Two years ago, my wife and two friends of ours and I all went on something of a field trip to go see Kendrick Lamar in concert, along with SZA and a rotating but not-enough-stage-time list of Top Dawg acts that included Schoolboy Q and Jay Rock. We each shelled out probably too much money for can’t-see-shit lawn roaming up in the nosebleed section of the arena, learning how out of shape we were after climbing what felt like 1,000 seats, and talking a lot of trash about the other drivers trying to leave the clusterfuck of a parking lot. (Actual exchange in the car: “look at these hoopleheads!” “Hoople…heads?”)
But! It was a blast, and honestly the bonding over climbing too many stairs and the pain-in-the-ass parking lot was all part of it. But the reason we were there was Kendrick, and he didn’t disappoint. When K-Dot showed up, flanked by giant flames, on top of a screen that read “Pulitzer Kenny” and leapt into “DNA.”, my wife said before the song was done, “OK, this was worth it.”
I can only say good things about Kendrick’s performance, but if there was anything to be disappointed over—IF—it was that only two songs from To Pimp a Butterfly made it to the setlist. And they’re exactly the ones you think they are: “King Kunta” and “Alright.” I mean, it makes sense. In a giant stadium show where the music moves fast and the entertainment value has to be maximized (particularly when the artist performing has a newer album out), you probably don’t want to spend too much time on the weird, experimental album. But a few years prior, I regret missing out on Kendrick’s “Kunta’s Groove Sessions” tour, where he played smaller venues with a live band. I don’t know if I could have even gotten tickets to see that, but when he came to Southern California, I was out of town, so it’s a moot point. But that would have been a hell of a thing to see—in fact there’s a full set on Youtube, and even though the audio isn’t great, it’s kind of amazing.
See, To Pimp a Butterfly is one of those albums that you don’t just listen to, you experience it, you ponder it, you theorize over it, you think about it even when you haven’t listened to it for a while. It’s a complicated album, and it’s an album you can’t fully process on first listen. For that reason, everybody—and I mean EVERYBODY—has an opinion about this album, some of which are totally dumb. (After it came out and got a lot of acclaim, someone wrote the “You don’t actually like this album” hot take, which is nonsense.) I understand people preferring other Kendrick albums, I understand not quite being able to sink your teeth into some of these songs. For someone who sells millions of records and makes it to the top of the charts, this was an incredibly bold move. Less a hip-hop album than a jazz fusion/funk record with rapping, To Pimp a Butterfly isn’t what you want or expect it to be, and that’s in large part why I love it. (There’s also this weird thing about hip-hop where the tired rockism/poptimism argument keeps coming into play, subliminally, and it results in some unwarranted hyperbole either way, but I digress…)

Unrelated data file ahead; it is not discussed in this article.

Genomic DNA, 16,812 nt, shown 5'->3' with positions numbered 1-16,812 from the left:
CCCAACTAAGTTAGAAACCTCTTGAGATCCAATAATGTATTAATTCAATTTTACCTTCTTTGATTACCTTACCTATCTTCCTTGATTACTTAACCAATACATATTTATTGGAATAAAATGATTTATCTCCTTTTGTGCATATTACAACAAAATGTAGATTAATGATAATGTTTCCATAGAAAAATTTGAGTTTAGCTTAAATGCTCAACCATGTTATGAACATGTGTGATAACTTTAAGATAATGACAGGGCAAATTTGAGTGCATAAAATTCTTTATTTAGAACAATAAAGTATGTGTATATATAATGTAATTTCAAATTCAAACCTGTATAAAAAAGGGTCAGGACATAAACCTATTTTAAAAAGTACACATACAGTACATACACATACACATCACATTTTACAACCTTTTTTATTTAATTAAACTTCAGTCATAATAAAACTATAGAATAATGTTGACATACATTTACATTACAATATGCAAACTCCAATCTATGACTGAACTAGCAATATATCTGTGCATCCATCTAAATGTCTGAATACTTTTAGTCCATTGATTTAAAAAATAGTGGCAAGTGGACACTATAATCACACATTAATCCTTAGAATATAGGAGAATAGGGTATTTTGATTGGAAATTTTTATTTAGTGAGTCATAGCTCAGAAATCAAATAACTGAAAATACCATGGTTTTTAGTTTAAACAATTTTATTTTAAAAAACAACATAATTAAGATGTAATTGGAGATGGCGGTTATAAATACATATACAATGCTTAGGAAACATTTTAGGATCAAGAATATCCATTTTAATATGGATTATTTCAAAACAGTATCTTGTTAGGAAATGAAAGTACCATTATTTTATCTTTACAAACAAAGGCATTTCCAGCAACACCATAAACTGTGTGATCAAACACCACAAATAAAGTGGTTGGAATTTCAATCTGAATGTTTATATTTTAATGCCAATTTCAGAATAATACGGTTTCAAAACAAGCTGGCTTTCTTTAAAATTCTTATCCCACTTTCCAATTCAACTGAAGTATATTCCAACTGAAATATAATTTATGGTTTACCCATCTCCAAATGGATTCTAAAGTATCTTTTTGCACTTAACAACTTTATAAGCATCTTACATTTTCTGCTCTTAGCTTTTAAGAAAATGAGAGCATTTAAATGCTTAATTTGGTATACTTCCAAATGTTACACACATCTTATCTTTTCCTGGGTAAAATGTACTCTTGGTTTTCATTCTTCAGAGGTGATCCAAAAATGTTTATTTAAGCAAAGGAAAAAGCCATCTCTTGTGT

There are things about this album that, frankly, make for some abrasive or uneasy listening. For instance: the “interview” with Tupac at the end, or the jazz poetry interludes, or the weird vocal affectations Kendrick makes sometimes like he’s auditioning to be on a Sonny Sharrock album. (There are far more editable moments on My Beautiful Dark Twisted Fantasy, but that’s a conversation for another time.) Not for everybody, certainly, but there are so many just simply dazzling moments on this record that it’s hard not to be in awe of what Kendrick accomplishes here. “King Kunta” is an absolute slapper, referencing James Brown and Parliament while declaring himself a monarch, and “Alright” became THE most important song of 2015 when it became an anthem for Black Lives Matter. “These Walls” and “Complexion” are both personal favorites of mine, taking more of a fusion/smooth soul sound, complete with Thundercat basslines, and “How Much a Dollar Cost,” if I’m remembering this right, was Barack Obama’s favorite song of that year. (Also, how great is that album art?)
I’ve listened to this album a lot, and there’s a lot about it that I’m woefully unqualified to speak about—particularly regarding Black fame, of which I have absolutely zero experience either way. But this album resonates with me regardless, because it’s constantly giving me something to think about, to hear differently, whether it’s Kendrick’s internal monologue (which is every song, really) or some of the wilder musical choices. Plus this album helped to raise consciousness of one Kamasi Washington, which was a great public service from Kendrick Lamar. (Though Kamasi was already coming up in L.A.’s jazz scene. Plus he did a Snoop record, if I recall)
My favorite artists are those that are always changing my perception of their music, or music in general. Kendrick already did this once with good kid, mAAd city, and then he did it again three years later. (He didn’t do it with DAMN. That record rules, but it felt more like a hit-packed encore.) I’m not sure any other record in the past decade has done more to twist my brain than this one, so go ahead and scoff at that score below if you must, but Kenny earned it.
Sound Quality: Great